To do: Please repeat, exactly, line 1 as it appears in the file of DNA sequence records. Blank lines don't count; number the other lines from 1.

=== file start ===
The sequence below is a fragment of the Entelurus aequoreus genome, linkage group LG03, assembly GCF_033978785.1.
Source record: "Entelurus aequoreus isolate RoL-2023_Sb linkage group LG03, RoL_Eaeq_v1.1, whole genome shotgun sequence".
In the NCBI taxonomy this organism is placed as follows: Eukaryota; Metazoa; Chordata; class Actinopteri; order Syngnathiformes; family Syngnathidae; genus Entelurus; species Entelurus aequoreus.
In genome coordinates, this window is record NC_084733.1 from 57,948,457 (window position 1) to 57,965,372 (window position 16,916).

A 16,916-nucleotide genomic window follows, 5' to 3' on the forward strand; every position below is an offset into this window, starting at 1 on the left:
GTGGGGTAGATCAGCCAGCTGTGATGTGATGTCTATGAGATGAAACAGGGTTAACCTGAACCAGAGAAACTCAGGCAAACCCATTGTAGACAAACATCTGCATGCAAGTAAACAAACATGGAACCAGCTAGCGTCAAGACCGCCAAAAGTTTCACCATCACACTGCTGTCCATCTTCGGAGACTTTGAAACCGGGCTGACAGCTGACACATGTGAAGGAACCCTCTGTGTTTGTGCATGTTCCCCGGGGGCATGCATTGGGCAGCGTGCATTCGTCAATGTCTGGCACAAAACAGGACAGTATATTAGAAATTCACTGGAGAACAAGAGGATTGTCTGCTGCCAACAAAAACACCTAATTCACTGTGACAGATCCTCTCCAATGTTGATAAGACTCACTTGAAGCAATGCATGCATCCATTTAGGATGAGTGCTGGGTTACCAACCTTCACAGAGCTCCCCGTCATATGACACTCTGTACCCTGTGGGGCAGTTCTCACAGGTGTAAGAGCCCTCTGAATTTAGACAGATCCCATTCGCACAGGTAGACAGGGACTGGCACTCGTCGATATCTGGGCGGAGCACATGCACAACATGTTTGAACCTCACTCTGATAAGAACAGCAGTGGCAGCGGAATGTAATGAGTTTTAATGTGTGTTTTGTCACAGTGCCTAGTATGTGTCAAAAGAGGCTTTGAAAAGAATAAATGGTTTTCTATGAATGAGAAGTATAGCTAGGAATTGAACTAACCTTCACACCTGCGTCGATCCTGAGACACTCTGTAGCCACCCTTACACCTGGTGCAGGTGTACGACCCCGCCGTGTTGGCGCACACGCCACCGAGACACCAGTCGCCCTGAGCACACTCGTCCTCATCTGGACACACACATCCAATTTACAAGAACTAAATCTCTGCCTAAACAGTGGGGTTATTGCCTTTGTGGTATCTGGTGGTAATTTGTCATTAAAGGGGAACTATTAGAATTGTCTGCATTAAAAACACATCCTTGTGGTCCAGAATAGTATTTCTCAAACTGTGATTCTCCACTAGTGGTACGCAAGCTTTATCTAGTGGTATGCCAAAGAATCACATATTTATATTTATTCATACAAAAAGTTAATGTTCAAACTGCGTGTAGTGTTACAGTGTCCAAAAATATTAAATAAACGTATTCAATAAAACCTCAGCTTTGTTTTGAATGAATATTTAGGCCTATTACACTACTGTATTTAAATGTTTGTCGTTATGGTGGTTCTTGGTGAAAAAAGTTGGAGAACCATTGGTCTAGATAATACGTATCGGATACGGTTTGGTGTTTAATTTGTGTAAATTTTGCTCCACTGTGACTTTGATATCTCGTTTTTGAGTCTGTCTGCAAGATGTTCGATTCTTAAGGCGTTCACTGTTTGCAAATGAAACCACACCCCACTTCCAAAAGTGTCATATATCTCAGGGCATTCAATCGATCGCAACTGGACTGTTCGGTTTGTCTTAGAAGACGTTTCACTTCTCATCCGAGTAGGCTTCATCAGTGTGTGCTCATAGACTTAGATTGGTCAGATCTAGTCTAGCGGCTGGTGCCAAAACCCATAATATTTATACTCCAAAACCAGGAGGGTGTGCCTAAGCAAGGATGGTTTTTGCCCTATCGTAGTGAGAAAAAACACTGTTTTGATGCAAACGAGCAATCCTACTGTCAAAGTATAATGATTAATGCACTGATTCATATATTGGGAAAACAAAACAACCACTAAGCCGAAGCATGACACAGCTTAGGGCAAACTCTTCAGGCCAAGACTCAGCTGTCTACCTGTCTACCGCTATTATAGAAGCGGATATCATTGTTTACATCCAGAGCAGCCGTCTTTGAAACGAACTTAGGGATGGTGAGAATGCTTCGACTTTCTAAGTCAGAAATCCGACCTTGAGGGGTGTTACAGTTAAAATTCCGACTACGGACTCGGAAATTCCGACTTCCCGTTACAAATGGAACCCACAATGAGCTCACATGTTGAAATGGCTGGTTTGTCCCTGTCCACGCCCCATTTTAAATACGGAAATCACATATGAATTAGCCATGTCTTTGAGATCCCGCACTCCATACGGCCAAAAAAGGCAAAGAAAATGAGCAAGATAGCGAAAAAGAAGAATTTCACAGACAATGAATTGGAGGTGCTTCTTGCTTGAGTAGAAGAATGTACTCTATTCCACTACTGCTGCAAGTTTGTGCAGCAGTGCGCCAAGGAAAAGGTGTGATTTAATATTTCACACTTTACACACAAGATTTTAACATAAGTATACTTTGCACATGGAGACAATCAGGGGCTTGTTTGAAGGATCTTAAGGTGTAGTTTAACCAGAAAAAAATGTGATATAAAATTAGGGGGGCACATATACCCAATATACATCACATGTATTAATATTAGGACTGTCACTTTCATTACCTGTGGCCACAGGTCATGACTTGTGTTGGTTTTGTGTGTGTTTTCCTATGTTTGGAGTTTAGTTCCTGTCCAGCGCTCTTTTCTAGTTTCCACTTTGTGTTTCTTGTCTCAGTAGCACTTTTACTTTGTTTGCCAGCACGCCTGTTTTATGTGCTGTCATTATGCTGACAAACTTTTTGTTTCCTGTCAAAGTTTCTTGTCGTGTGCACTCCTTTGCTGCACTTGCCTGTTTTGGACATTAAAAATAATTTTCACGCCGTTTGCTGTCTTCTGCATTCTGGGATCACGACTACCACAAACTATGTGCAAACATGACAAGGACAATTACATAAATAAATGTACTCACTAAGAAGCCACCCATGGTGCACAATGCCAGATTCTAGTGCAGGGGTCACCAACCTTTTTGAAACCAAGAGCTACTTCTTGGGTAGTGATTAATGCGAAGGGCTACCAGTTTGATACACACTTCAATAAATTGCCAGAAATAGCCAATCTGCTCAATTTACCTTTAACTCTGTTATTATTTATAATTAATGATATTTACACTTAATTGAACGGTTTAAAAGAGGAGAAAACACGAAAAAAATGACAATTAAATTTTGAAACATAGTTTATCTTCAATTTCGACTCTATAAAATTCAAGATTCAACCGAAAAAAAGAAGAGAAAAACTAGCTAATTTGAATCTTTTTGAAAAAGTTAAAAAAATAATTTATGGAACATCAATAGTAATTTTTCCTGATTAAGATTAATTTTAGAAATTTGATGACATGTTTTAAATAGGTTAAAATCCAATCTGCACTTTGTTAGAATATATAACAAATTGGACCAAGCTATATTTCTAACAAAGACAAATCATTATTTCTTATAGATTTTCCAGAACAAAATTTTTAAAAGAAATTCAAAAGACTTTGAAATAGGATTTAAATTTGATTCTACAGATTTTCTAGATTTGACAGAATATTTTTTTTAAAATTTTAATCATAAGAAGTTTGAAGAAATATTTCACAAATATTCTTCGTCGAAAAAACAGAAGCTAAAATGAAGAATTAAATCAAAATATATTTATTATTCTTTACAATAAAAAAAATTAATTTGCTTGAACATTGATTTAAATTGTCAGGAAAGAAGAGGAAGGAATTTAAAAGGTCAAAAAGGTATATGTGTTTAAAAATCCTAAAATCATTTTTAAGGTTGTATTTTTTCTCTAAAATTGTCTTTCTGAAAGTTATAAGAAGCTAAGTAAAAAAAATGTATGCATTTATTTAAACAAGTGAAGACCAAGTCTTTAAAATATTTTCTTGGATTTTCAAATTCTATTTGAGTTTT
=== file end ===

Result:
The sequence below is a fragment of the Entelurus aequoreus genome, linkage group LG03, assembly GCF_033978785.1.